While teaching drama at the University of California at Riverside, Douglas N. Cook learned of the fledgling Shakespearean theater in Cedar City, Utah, then in its second year. Cook joined the Utah Shakespeare Festival in 1964 as a scenic designer and eventually became producing artistic director, helped design the Festival's two theaters, and co-founded the Shakespeare Theatre Association.
Cook, holding the title of producing artistic director emeritus, died of stomach cancer on May 31 in San Diego, Calif. He was 84.
“He will be sorely missed; we have lost a giant,” Fred C. Adams, Festival founder, said in a press statement. The statement describes Cook as "a driving force for excellence at the Festival, dedicating over 37 years nurturing and caring for the individual artists and technicians as well as the Festival as a whole."
Cook was especially adept at designing scenery for Shakespeare productions, and under his guidance, the props department blossomed and the sets better reflected the periods that designers were trying to represent. As a talented and enthusiastic scenic designer, he instantly began to shape the artistic dream and creative integrity of the young company. He rose from the position of scenic designer, to design director, associate producer, and finally producing artistic director.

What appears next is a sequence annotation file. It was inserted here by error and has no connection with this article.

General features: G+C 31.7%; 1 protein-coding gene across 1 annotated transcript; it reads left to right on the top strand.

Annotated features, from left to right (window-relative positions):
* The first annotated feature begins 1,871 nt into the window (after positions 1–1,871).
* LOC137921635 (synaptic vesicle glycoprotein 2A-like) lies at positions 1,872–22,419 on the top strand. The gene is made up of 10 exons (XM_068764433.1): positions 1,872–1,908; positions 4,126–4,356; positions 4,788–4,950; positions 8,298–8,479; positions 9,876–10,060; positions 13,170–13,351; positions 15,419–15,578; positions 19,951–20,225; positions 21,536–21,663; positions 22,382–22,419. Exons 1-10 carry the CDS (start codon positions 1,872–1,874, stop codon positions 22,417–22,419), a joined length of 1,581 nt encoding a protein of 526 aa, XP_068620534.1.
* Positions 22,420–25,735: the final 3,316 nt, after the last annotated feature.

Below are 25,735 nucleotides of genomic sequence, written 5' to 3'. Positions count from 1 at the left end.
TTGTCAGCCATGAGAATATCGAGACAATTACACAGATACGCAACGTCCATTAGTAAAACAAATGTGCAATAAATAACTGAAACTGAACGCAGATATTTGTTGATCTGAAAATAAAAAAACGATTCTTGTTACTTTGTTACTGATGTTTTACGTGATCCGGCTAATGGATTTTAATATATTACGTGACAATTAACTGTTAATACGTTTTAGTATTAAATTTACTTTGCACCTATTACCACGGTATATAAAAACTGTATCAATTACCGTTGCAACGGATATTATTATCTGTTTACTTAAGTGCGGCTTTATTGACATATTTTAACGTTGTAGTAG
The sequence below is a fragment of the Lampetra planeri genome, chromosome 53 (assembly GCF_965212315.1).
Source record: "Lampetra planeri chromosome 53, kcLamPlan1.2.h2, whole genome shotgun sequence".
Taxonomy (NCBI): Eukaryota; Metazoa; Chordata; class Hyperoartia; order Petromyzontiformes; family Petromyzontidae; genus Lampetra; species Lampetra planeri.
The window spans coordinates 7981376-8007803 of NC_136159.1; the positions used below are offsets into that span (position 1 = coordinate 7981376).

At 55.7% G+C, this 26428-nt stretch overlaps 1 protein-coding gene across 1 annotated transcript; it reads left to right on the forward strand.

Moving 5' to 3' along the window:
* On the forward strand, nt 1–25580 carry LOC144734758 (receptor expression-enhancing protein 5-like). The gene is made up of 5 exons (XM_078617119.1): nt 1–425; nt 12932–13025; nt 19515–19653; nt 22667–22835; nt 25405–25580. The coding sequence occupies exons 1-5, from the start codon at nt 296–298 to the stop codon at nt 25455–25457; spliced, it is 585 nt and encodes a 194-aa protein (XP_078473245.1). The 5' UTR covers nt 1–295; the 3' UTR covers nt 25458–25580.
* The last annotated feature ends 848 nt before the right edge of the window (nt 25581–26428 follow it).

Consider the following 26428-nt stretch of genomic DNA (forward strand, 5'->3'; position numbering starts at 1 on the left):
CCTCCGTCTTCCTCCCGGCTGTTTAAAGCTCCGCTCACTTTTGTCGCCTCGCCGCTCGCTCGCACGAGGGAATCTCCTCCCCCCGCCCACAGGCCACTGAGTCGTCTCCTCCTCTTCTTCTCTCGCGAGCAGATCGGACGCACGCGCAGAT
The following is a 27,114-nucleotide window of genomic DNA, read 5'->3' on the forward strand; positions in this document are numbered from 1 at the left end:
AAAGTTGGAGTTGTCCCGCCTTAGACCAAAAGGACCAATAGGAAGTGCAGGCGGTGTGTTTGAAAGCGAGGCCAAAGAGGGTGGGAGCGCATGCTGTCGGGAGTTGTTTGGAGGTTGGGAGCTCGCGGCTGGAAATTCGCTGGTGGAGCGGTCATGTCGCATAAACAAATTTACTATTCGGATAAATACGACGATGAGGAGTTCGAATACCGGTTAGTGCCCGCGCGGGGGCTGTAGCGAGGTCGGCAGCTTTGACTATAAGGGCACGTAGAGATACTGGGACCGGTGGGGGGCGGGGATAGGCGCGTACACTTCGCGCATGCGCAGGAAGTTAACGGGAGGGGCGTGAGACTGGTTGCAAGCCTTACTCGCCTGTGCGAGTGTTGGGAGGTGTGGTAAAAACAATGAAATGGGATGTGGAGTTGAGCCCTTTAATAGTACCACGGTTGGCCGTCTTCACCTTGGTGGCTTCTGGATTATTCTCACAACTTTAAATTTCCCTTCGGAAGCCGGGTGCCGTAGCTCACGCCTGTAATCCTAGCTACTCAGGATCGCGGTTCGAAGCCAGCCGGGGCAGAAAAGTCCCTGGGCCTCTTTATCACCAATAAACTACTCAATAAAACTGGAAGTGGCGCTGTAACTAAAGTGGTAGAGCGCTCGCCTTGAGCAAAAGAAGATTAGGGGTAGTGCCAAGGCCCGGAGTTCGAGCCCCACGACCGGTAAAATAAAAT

With the continued growth of the Festival, Cook became more integral to its day-to-day operations and its larger vision for the future. In 1970, he supplied the initial research and sketches for a long-dreamed-about permanent theatre. These sketches would ultimately evolve into the Adams Memorial Shakespearean Theatre, which opened in 1977. It was a highlight in the long list of Cook’s contributions, equaled by his oversight of the design and construction of the Randall L. Jones Theatre in 1989.
Cook’s achievements in, and contributions to, the world of theatre have been many and varied. He has been president of or served on the board of every major theatrical association in the United States. He was the co-founder (with Sidney Berger) of the Shakespeare Theatre Association.
“When Doug joined the Festival family, it was the beginning of a remarkable team,” said Adams. “His design and technical theater skills added that necessary element that brought the Festival into a Tony Award–winning organization. It is with a heavy heart that we say goodbye.”
“Doug was a friend to all," said Executive Director R. Scott Phillips in the press release. "He was always available with a listening ear or for a quiet conversation. He was a mentor to me personally and always stressed the importance of dignity and civility in our profession. I will miss him deeply.”
Cook is survived by his wife Joan, their son Stephen, and two grandchildren.
June 4, 2014